Google Play Slashes Minimum App Prices In Emerging Markets

Photo of Karol Severin
by Karol Severin

Google headquarters logo on Mountain view California glass office building on a late Winter morning. Wide horizontal panoramic image.

Google Play announced new minimum app prices equating to approximately 26 cents, just over a quarter of the US and European minimums. The decision includes 17 emerging markets. (See the complete list here). Although it took some time, Google Play’s move acknowledges the differences in consumers’ purchasing power around the world. In this way Google continues with their strategy of monetizing through their growing scale.

Although iOS has a significantly smaller user base than Android, Apple App Store often monetizes better per user, to the extend that App Store revenue still exceeds that of Google Play in many countries. This is mainly because of the differences in the consumer mix between iOS and Android. Apple users have a higher disposable income than Android users. Given the relatively larger disparity between household incomes in emerging markets, app pricing represents a larger problem for Google Play than for the Apple Appstore:

Why Apple Is Unlikely To Follow Suit

Slashing app prices is not viable for Apple. Although app prices play a role in smartphone user experience, the main reason why iOS’s user base is lagging behind Android is the higher price of its hardware. According to Forbes, the average iPhone cost was $687 in Q4 2014, compared to $254 of Android, with the latter offering many devices under the $200 mark. Note, that neither Apple nor Google sell apps as their core business. Instead they use them to improve impact on their respective endgames. Android devices are more affordable for the general public in emerging markets and lower app prices will significantly expand the user experience of those who already own the Android device in emerging territories. Furthermore, it will allow Google to target ads better as more user data will be collected from the increase in app use. All this without making a dent to its core business. For Apple to meaningfully follow suit it would have to slash prices of its hardware products first; i.e. make a significant dent in its core business. That’s not in their interest. Apple knows that although middle classes are growing in many emerging countries, it will take a considerable amount of time before those who have not been able to afford Apple products until now will be in a position to do so. Apple will continue on its mission to provide excellent user experience and create brand loyalty to resell new hardware to existing users.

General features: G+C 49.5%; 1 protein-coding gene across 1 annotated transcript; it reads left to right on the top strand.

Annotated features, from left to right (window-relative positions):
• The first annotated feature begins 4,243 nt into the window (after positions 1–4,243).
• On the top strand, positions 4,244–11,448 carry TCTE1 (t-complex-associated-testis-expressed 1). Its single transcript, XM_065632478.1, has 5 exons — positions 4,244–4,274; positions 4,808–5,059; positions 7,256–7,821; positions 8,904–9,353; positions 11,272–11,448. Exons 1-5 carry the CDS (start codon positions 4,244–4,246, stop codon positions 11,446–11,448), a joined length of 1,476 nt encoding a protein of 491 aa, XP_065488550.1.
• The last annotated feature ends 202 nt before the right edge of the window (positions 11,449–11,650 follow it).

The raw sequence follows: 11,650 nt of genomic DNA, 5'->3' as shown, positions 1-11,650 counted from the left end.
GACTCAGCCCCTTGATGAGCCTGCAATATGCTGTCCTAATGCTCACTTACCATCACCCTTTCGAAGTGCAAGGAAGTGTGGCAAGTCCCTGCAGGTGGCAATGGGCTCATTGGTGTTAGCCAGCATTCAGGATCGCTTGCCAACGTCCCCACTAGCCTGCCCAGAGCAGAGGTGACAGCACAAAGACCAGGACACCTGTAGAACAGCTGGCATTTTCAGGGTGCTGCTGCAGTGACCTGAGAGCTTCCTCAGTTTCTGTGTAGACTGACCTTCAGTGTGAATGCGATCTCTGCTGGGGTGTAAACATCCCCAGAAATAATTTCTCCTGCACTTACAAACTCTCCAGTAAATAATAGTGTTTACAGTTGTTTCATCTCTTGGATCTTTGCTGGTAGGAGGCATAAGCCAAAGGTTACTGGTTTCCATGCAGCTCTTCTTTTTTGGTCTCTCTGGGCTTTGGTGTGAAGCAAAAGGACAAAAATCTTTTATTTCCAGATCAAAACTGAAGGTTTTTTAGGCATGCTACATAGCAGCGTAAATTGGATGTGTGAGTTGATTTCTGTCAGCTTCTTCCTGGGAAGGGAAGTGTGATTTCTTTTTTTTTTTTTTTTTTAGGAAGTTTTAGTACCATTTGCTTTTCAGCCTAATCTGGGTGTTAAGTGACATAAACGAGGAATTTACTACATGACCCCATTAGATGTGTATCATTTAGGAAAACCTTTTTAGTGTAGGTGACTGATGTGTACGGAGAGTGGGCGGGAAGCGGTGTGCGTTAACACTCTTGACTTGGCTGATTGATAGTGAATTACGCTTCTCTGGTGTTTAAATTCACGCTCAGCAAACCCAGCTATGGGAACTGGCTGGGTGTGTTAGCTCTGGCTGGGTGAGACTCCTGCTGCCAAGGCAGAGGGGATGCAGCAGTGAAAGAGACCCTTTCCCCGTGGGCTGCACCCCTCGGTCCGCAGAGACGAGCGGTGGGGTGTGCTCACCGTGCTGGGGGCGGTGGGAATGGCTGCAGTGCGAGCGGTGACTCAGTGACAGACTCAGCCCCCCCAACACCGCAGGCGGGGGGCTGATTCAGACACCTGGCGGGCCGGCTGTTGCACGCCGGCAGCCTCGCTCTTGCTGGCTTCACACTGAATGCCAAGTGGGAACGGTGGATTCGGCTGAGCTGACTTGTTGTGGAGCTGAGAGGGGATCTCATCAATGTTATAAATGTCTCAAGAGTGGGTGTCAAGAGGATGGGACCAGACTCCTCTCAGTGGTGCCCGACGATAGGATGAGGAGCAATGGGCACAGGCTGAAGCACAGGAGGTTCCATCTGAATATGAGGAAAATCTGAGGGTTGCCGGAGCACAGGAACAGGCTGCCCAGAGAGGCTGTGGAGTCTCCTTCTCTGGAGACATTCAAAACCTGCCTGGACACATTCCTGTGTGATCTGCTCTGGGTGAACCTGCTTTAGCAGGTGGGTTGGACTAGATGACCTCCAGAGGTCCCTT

Because of the differences in hardware prices, apps were actually relatively more expensive on Android until now. While the minimum price of 99 cents represents a 0.14% of an average iPhone price, on Android this translates to 0.39% per app. This ironically means, that even though Apple users are richer on average, they get apps for comparably less. With the new pricing however, Google Play’s ratio decreases to only 0.1% positioning itself beneath that of Apple.

iOS and Android Brands Will Become Even More Polarised

Slashing app prices on Google Play will lead to further polarisation between the iOS and Android brands. In the short to mid term Google, as well as Android developers who will be more able to appeal to local audiences will clearly benefit from this. The MIDiA App Economy Forecast states that average developer revenue per app will grow more than twice as fast on Android than on iOS between 2014 and 2020. But the further polarisation and resulting emergence of brand image of products for the ‘richer vs. the poorer’ could create a consumer state of mind whereby users will see Android devices as a ‘ necessity anyone can get’ while Apple hardware will be a luxury ‘to aspire to’. Disposable income is on the rise in many emerging markets, so the future challenge for Google will be to find a way of keeping users loyal, once their disposable income allows them to switch.

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